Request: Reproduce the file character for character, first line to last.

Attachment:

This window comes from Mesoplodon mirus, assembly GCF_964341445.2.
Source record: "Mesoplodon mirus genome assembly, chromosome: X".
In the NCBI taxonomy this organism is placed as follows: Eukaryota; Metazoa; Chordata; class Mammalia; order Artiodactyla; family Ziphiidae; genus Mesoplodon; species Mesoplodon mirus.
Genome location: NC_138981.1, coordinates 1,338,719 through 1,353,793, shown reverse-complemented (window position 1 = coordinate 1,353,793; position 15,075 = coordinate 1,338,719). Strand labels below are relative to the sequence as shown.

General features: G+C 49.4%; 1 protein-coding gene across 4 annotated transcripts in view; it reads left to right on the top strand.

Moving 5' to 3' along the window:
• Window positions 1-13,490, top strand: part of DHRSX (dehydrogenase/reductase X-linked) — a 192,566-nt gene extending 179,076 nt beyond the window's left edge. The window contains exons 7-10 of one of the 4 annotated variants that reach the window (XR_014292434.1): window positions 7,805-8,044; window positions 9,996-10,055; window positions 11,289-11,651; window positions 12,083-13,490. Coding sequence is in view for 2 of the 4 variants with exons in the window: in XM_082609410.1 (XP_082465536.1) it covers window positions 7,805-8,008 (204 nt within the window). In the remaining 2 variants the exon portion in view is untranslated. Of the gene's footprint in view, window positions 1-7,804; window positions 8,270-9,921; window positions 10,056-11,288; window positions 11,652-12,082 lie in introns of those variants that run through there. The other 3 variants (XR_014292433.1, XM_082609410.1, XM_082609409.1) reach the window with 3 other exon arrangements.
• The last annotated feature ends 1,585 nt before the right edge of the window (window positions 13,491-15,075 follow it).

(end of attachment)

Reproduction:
This window comes from Mesoplodon mirus, assembly GCF_964341445.2.
Source record: "Mesoplodon mirus genome assembly, chromosome: X".
In the NCBI taxonomy this organism is placed as follows: Eukaryota; Metazoa; Chordata; class Mammalia; order Artiodactyla; family Ziphiidae; genus Mesoplodon; species Mesoplodon mirus.
Genome location: NC_138981.1, coordinates 1,338,719 through 1,353,793, shown reverse-complemented (window position 1 = coordinate 1,353,793; position 15,075 = coordinate 1,338,719). Strand labels below are relative to the sequence as shown.

General features: G+C 49.4%; 1 protein-coding gene across 4 annotated transcripts in view; it reads left to right on the top strand.

Moving 5' to 3' along the window:
• Window positions 1-13,490, top strand: part of DHRSX (dehydrogenase/reductase X-linked) — a 192,566-nt gene extending 179,076 nt beyond the window's left edge. The window contains exons 7-10 of one of the 4 annotated variants that reach the window (XR_014292434.1): window positions 7,805-8,044; window positions 9,996-10,055; window positions 11,289-11,651; window positions 12,083-13,490. Coding sequence is in view for 2 of the 4 variants with exons in the window: in XM_082609410.1 (XP_082465536.1) it covers window positions 7,805-8,008 (204 nt within the window). In the remaining 2 variants the exon portion in view is untranslated. Of the gene's footprint in view, window positions 1-7,804; window positions 8,270-9,921; window positions 10,056-11,288; window positions 11,652-12,082 lie in introns of those variants that run through there. The other 3 variants (XR_014292433.1, XM_082609410.1, XM_082609409.1) reach the window with 3 other exon arrangements.
• The last annotated feature ends 1,585 nt before the right edge of the window (window positions 13,491-15,075 follow it).